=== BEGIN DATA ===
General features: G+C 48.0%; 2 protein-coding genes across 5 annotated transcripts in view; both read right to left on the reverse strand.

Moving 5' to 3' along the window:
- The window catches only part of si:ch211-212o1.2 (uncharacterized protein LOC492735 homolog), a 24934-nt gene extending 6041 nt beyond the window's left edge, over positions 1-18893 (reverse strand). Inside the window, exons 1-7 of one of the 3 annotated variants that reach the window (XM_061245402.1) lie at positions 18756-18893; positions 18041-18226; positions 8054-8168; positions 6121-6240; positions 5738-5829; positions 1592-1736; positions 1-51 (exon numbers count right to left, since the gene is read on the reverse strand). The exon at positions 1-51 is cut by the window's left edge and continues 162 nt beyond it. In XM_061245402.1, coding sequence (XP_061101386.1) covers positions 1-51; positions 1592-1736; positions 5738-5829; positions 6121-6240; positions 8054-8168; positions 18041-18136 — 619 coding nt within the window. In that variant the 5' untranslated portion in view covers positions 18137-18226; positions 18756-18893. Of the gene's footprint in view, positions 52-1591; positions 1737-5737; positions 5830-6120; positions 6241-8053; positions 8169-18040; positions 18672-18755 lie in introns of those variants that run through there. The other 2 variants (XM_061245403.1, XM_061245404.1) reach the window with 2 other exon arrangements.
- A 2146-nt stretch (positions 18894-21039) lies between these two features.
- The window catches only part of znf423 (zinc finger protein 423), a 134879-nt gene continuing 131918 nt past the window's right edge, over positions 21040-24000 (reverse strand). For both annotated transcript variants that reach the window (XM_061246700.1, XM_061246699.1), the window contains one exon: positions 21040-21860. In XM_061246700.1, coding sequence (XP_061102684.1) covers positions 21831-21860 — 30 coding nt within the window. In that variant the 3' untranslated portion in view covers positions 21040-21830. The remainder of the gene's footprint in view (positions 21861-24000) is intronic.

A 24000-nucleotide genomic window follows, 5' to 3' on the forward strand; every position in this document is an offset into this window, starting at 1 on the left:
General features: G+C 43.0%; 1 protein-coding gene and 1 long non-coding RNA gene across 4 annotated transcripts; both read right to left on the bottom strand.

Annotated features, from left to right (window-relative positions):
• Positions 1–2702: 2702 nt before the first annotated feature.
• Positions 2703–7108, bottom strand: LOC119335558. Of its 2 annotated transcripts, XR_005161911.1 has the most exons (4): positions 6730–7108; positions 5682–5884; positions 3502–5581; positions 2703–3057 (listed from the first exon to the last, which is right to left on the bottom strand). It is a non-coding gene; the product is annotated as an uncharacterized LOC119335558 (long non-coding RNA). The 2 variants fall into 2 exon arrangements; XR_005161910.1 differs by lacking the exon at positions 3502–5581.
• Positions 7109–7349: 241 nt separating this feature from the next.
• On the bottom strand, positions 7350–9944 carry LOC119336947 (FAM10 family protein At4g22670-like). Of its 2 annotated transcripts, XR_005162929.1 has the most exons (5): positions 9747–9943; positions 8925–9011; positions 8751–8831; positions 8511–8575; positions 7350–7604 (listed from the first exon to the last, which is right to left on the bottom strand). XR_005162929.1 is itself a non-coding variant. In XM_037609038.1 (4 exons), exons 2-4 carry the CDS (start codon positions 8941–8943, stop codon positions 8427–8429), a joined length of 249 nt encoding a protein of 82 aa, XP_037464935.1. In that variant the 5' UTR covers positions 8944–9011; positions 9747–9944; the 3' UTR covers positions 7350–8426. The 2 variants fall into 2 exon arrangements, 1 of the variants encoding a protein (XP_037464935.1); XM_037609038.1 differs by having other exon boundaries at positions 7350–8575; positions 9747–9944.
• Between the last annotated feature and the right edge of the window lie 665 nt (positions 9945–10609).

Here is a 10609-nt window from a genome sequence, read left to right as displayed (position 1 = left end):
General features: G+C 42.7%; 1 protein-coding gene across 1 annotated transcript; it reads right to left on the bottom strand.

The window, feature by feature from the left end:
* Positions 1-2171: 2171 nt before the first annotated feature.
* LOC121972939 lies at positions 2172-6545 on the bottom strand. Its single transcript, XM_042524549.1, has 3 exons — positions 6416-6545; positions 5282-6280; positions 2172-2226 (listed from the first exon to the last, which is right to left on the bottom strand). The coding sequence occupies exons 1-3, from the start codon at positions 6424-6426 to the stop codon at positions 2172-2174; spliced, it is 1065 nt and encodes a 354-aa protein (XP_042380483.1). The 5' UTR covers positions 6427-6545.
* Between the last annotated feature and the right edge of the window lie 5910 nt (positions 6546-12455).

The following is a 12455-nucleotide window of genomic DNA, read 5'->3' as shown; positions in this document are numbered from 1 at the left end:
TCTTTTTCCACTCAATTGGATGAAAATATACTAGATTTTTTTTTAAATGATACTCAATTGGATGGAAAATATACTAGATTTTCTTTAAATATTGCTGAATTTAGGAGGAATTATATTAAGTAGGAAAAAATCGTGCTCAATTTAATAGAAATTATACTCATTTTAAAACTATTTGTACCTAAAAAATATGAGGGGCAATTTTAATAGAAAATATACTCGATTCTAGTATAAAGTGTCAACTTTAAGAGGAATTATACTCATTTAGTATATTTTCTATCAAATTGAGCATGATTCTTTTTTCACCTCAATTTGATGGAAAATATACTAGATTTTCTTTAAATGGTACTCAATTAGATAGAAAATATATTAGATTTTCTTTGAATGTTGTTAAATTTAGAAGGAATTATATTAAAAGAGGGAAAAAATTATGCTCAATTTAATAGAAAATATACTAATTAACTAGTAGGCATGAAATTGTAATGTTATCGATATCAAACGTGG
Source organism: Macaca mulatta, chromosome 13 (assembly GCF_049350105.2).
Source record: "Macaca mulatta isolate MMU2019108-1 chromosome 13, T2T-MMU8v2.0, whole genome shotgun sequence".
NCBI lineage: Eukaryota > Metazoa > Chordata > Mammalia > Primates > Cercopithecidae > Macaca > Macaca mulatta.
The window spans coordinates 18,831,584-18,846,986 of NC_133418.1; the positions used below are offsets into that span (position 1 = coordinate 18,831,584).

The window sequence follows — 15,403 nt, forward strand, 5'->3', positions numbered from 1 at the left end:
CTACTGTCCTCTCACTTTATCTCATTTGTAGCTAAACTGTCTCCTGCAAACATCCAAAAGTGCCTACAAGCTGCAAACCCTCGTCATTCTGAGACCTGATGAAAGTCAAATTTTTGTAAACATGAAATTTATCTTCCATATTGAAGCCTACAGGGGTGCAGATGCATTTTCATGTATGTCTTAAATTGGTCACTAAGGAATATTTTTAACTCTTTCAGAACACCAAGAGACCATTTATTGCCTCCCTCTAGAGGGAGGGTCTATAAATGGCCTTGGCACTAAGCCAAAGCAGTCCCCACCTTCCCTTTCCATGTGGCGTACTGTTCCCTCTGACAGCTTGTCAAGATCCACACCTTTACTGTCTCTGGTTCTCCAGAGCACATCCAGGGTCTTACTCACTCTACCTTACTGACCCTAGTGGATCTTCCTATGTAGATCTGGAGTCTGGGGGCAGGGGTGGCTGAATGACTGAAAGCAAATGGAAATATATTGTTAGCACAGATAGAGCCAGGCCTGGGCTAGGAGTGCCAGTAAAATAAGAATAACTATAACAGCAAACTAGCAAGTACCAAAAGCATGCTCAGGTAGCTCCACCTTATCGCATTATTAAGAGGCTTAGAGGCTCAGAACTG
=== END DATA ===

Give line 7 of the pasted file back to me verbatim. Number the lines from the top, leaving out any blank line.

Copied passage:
General features: G+C 43.0%; 1 protein-coding gene and 1 long non-coding RNA gene across 4 annotated transcripts; both read right to left on the bottom strand.